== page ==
• J Galt says:

        Perhaps you are right.

        As I watch the state thugs in action in Paris I have my doubts regarding European human rights.

        • deelsdugs says:

          Maybe the ‘state thugs’ have been orchestrated and manipulated by the brexiteer establishment to make the EU and Human Rights look a charade…

          • Anne Martin says:

            Come on guys, that’s a debate for after independence. Without indy it’s completely irrelevant what we think about the EU, same as it’s irrelevant what Scotland thinks about anything in the Disunited Kingdom.

            • J Galt says:

              Yes you’re right Anne – an argument for another day – Indy first, and if they make us go through a rejoining process we can have our own EU referendum!

        • Andy Anderson says:

          The EU does not manage crowd control and angry protesters in any country as they are not sovereign and have no police force. France manages France

  14. astytaylor says:

    The temple of doom, indeed.
    The UK is a depressing place these days.
    No wonder young folks with any get up and go about them are getting up and going.
    I talked with a young lass of 28 the other day. She was a real ray of sunshine, a real gem.
    A trained nurse. She left England at 22 and isn’t going back (except to visit).
    Who could blame her?
    An independent Scotland could be a place of hope, fairness, and opportunity. A place that attracts young people rather than repelling them. A place that would attract former get up and goers back to live.
    Don’t sleepwalk through life, Scotland.
    Wake up.

    • Hi,asty.
      I just read a transcript of May’s speech to the HoC this afternoon.
      She was ‘hearing’ but not ‘listening’ when she met a cross party delegation after her crushing defeat on the Meaningful Vote issue.
      She rules out an extension to article 50, a Second Referendum (not least because it will set the Sweaties off demanding a Section 30 Indyref 2) cancel Brexit all together, and doggedly presented yet again Hobson’s Choice, her deal or No Deal.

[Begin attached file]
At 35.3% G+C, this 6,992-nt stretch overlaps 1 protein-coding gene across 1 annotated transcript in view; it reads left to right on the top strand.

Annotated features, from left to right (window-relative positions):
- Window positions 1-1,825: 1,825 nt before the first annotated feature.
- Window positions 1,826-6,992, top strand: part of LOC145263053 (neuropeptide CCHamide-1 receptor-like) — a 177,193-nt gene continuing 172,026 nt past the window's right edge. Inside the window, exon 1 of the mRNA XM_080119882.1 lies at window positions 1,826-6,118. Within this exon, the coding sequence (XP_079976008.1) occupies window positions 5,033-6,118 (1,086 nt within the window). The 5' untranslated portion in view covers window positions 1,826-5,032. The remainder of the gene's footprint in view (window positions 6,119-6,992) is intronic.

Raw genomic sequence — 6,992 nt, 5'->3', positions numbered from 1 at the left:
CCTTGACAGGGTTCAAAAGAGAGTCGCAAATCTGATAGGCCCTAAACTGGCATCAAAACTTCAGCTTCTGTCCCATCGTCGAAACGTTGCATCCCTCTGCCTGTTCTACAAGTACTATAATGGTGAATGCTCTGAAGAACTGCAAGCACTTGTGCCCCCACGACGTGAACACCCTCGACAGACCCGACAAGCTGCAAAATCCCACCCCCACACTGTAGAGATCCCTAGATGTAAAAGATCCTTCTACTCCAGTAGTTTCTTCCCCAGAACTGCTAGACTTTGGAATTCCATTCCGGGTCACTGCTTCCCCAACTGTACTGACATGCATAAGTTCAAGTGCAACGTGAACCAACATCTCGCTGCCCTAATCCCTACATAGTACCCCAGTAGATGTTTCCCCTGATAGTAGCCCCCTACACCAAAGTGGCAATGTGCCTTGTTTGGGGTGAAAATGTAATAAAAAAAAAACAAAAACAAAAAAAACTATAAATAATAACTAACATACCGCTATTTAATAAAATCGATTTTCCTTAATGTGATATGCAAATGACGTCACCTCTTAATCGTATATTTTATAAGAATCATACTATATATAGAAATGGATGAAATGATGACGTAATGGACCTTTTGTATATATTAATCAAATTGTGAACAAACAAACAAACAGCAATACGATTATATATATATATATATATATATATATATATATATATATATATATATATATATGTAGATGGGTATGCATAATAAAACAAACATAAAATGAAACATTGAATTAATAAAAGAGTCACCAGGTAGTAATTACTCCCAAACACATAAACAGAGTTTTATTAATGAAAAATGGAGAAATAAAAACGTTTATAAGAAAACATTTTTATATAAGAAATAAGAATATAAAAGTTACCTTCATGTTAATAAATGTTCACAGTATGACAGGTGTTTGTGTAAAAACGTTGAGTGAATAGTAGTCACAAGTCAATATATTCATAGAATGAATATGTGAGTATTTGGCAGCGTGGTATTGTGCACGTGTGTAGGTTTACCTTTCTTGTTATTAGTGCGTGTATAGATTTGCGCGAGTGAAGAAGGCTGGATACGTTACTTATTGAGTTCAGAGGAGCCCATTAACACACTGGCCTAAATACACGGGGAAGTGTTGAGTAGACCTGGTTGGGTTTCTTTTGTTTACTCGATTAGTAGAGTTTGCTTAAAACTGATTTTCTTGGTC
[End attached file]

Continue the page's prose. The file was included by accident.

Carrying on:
Next Monday’s debate will not be a Meaningful Vote on whatever ‘amendments’ May in her mad world thinks she can negotiate with the EU, but she assures the House that Arlene and she are going to get together this week to come up with some wunnerful solution to the Irish Border conundrum which none of the rest of us have managed to come up with in 2 1/2 years.
      There won’t be a vote on May’s amended Withdrawal Deal until February now, this battered old can being kicked yet again further down the Road to Perdition.
      It’s an almighty disastrophe right enough.

      WE are heading for No Deal now, and Indyref 2 must surely begin in a Tartan Spring Uprising.
      We shall not be asking an English Administration’s ‘permission’.
      I don’t recall Cameron consulting us on EVEL at 7.00am 19th September 2014 outside No 10.
      I believe that this woman is quite mad.

  15. James cheyne says:

    The people of Scotland did not get to vote on joining the treaty of the union, in 1707,so if we didn’t vote ourself,s in.WE THE PEOPLE OF SCOTLAND ARE NOT IN THE TREATY OF THE UNION, SIMPLE. WHY make us believe we are? These 1707 business men whom were NOT chosen or selected by the Scottish sovereign people,They are names we are all familiar with,and recognise as getting personally paid, as a direct result, they alone did a business deal. And Those names alone on that business deal are financial responsible for any financial retribution when we say enough is enough.WE the sovereign people of Scotland were never asked. Any laws or legislation imposed by England government on Scottish sovereign people since 1707 are illegal and hold no authority,including referendums, How dumb are we that we keep believing the centuries old properganda.

  16. James cheyne says:

    The people of Scotland did not get to vote on joining the treaty of the union, in 1707,so if we didn’t vote ourself,s in.WE THE PEOPLE OF SCOTLAND ARE NOT IN THE TREATY OF THE UNION, SIMPLE. WHY make us believe we are? These 1707 business men whom were NOT chosen or selected by the Scottish sovereign people,They are names we are all familiar with,and recognise as getting personally paid, as a direct result, they alone did a business deal. And Those names alone on that business deal are financial responsible for any financial retribution when we say enough is enough.WE the sovereign people of Scotland were never asked. Any laws or legislation imposed by England government on Scottish sovereign people since 1707 are illegal and hold no authority,including referendums, How dumb are we that we keep believing the centuries old properganda.u

Leave a Reply

Fill in your details below or click an icon to log in:

WordPress.com Logo

You are commenting using your WordPress.com account. Log Out /  Change )

Google photo

You are commenting using your Google account. Log Out /  Change )

Twitter picture

You are commenting using your Twitter account. Log Out /  Change )

Facebook photo

You are commenting using your Facebook account. Log Out /  Change )

Connecting to %s